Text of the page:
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P eople often know Norman Rockwell as an artist painting kids playing baseball and catching frogs. As an illustrator for the Saturday Evening Post for almost 50 years, he drew cover images for more than 3 million readers, from Queensland Australia to North Africa, and his name is familiar around the world today.

But how about the Norman Rockwell who painted a woman wearing a too-large army jacket about her shoulders and rags bound around her feet in World War II, not long after she escaped the death camps? Or the Rockwell who painted Murder in Mississippi in protest during the Freedom movements of the 1960s?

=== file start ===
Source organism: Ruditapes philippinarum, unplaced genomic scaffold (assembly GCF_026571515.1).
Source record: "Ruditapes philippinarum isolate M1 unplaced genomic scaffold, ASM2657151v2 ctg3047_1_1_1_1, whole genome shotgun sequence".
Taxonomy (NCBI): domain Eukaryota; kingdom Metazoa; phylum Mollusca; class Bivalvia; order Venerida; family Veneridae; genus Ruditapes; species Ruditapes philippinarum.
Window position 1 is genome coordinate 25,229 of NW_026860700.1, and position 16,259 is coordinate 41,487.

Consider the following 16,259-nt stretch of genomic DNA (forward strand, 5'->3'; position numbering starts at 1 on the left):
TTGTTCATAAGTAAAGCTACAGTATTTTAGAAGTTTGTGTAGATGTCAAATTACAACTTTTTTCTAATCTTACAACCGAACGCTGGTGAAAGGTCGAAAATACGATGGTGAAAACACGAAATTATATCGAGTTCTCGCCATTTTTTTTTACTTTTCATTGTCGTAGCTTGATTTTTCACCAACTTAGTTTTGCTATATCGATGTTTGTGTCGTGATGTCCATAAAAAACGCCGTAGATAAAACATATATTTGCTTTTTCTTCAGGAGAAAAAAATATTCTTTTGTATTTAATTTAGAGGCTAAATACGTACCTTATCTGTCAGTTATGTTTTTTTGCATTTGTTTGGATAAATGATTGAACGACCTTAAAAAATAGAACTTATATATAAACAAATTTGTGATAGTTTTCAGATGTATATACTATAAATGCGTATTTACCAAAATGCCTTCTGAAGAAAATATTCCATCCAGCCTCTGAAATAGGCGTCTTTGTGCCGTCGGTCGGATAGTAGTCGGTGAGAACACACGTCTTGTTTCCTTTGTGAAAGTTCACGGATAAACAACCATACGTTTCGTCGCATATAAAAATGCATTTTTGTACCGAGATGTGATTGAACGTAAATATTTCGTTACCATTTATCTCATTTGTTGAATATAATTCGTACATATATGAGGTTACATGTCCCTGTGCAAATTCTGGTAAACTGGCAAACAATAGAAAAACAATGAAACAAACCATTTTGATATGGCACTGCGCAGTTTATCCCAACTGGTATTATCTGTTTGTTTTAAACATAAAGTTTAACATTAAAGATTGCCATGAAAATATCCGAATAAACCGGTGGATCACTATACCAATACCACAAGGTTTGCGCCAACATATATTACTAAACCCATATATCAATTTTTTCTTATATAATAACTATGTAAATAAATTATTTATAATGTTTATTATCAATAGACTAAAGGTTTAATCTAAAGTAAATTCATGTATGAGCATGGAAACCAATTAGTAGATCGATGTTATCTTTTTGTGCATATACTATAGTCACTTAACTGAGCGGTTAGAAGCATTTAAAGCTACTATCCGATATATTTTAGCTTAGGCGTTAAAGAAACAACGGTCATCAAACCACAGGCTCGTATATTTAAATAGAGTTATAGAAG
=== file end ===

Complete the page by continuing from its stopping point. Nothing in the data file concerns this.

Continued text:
In his hometown, a museum in his name celebrates his work and his tradition. Year-round exhibits honor illustration as an artform. Jamie Wyeth surrounds his wife with pollen on the wind … Jerry Pinkney invokes Harriet Tubman and her father looking up at the night sky.

The museum rediscovers artists Rockwell knew and reaches out to contemporary artists — and expands on their ideas in community forums, family days, artist talks and music. It has become a center for illustration as an artform, in the past, present and future.